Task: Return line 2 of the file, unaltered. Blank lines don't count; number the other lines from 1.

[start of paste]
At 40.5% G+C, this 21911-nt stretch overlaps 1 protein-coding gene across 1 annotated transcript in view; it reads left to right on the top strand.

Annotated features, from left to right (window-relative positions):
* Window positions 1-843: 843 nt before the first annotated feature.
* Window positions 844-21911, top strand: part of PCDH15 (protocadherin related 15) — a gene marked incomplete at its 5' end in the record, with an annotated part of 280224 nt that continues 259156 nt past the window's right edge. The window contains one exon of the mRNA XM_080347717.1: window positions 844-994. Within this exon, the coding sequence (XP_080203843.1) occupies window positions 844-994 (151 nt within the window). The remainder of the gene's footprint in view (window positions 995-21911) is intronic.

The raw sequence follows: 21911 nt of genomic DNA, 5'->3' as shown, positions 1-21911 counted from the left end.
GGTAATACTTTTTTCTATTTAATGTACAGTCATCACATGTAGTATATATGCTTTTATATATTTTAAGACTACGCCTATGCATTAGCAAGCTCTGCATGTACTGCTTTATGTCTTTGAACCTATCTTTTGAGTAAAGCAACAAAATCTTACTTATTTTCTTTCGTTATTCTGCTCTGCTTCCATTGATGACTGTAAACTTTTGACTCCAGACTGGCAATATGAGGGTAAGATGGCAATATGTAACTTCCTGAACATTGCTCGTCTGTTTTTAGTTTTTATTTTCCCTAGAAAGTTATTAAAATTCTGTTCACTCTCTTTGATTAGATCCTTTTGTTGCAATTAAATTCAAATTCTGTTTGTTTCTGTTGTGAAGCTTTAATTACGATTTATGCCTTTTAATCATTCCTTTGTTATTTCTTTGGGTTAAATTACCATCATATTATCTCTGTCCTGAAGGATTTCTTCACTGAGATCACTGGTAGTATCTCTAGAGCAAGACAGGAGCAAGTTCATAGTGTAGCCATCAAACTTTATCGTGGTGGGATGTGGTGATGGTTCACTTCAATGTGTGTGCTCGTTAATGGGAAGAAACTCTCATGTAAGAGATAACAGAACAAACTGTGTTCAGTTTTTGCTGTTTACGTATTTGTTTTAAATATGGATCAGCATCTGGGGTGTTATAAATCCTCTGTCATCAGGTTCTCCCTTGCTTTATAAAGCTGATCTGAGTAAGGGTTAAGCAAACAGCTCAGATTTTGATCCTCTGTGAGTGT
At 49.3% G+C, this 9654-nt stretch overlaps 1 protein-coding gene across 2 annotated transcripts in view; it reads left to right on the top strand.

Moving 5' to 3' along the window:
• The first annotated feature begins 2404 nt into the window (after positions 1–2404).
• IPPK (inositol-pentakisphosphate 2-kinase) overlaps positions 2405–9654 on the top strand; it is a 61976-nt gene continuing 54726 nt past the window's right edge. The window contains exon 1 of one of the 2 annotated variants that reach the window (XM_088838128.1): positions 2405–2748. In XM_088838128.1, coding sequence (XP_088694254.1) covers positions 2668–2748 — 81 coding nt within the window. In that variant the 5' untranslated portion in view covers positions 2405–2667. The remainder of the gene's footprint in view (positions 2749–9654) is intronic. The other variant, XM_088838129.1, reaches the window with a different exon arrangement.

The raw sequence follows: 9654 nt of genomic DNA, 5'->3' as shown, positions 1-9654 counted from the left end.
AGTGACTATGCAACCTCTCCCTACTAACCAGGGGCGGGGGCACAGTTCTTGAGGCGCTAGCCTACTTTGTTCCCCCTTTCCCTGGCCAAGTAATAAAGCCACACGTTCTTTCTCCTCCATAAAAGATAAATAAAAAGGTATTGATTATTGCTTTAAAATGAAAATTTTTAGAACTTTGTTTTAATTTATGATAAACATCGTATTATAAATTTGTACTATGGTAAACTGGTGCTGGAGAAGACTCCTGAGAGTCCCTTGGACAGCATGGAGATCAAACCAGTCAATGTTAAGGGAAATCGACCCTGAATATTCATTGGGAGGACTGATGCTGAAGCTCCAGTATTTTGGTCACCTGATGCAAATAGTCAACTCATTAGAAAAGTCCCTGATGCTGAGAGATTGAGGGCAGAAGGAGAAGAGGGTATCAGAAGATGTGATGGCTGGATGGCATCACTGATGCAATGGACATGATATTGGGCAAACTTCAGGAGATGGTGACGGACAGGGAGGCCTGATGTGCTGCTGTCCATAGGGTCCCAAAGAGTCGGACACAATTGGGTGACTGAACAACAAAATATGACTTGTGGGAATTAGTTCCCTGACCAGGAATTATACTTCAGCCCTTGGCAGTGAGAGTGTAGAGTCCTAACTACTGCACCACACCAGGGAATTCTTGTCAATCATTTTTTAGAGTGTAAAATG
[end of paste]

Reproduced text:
Annotated features, from left to right (window-relative positions):